American political consultant Karl Rove is seen at the Tampa Bay Times Forum in Tampa, Florida, during final preparations for the opening of the Republican National Convention on August 27, 2012. (Photo: BRENDAN SMIALOWSKI/AFP/GettyImages)
Martha T. Moore and Fredreka Schouten, USA TODAY
- New Rove-backed group aims to back GOP candidates with better chances of winning
- Some Tea Party activists fear a purge of the most conservative candidates
- Republicans are looking to broaden their appeal in the wake of disappointing 2012 results
Karl Rove has spent a week explaining himself - to Republicans.
Since he announced plans Feb. 4 to spend money in Republican congressional primaries to promote "electable" candidates, Rove has been trying to put out a grass-roots blaze that has conservative activists crying "civil war" with establishment Republicans.
The Conservative Victory Project - a new offshoot of the political non-profits co-founded by Rove called Crossroads - says it wants to avoid a repeat of 2012 embarrassments, when GOP candidates lost Senate elections in Indiana and Missouri after they made voter-alienating comments about rape.
Tea Party groups, talk-radio hosts and conservative activists, seeing the new group as an attempt to thwart the will of conservative primary voters, reacted furiously in the media, on conservative websites and, of course, on Twitter, where the backlash has its own hashtag: #CrushRove.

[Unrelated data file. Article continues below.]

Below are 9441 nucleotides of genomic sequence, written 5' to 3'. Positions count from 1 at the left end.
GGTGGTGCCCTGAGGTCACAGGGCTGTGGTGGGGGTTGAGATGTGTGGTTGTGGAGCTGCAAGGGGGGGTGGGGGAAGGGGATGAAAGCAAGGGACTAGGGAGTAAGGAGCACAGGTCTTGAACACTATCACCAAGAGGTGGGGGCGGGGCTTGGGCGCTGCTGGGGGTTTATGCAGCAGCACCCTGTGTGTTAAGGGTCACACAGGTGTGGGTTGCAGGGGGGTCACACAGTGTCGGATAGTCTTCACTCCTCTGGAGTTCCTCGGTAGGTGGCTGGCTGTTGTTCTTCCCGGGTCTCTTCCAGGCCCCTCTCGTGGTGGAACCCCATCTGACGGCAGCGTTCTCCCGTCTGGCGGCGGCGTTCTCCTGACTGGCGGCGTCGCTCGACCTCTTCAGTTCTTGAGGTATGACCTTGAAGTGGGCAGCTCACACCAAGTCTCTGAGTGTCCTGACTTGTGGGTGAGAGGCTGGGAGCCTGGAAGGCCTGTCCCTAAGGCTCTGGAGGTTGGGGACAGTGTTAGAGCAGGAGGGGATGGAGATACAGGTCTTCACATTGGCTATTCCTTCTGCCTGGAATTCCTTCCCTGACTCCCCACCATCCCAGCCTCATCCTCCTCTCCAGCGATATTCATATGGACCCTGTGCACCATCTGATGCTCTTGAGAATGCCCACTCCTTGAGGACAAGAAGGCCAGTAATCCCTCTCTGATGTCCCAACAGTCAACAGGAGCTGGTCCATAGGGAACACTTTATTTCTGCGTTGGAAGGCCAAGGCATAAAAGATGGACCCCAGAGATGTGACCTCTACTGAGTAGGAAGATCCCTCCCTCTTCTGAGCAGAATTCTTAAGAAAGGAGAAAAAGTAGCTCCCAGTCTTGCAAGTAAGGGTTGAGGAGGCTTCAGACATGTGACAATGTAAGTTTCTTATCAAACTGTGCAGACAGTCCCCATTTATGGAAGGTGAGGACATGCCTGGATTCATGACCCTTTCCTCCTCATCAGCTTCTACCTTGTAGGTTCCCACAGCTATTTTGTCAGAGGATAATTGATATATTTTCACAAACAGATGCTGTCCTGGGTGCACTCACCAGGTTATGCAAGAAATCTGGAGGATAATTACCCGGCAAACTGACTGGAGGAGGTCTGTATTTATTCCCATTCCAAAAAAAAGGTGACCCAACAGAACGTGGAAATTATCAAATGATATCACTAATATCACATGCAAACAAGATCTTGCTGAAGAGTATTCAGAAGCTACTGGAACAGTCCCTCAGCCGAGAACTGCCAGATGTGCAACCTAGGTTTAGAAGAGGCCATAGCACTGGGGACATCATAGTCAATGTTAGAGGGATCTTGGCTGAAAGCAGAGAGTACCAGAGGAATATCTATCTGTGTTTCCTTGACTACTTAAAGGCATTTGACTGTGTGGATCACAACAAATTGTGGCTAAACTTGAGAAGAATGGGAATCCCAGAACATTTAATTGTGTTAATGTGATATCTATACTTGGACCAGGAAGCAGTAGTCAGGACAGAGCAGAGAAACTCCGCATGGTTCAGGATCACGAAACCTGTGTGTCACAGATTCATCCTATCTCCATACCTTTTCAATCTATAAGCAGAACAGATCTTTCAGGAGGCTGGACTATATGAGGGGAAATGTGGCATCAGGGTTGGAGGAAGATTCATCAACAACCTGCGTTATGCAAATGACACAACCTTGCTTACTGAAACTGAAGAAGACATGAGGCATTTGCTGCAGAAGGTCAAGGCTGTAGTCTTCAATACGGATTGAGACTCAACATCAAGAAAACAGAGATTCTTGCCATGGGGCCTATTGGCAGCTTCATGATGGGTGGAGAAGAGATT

"Who died and made Karl Rove queen for a day?" barked radio talker Mark Levin.
Electability is "a false standard'' that favors popular candidates over principled ones, says Chris Chocola, head of the Club for Growth, an anti-tax campaign group. "The principle matters and we think voters kind of notice that.'' Rove "is focused on the (Republican) brand. We are not party builders. We are trying to improve the gene pool of Congress based on principle.''
Rove and Crossroads President Steven Law have made the media rounds from Fox's Sean Hannity and Bill O'Reilly to MSNBC's Chuck Todd, asserting that they are not trying to stifle primaries, promote moderates or protect incumbents but pick strong general-election candidates. They have pointed out, for instance, how much money Crossroads groups spent on behalf of Tea Party candidates: $30 million in the last two election cycles to help Republicans such as Sens. Marco Rubio of Florida, Rand Paul of Kentucky and Pat Toomey of Pennsylvania - along with a batch of unsuccessful candidates including Indiana's Richard Mourdock.
Rove declined to be interviewed, but Crossroads spokesman Jonathan Collegio says the new group plans close vetting of primary candidates, including their "discipline" in public statements, and their past. "Does the candidate have skeletons in his or her closet that are going to disqualify them in a general election - i.e. has the candidate ever dabbled in witchcraft?'' he says, referring to failed 2010 Delaware Senate candidate Christine O'Donnell. The group will also look for successful fundraising in a candidate's home community. "If they can't raise money locally, it's endemic of something being wrong in their campaigns," Collegio says.
How this could play in 2014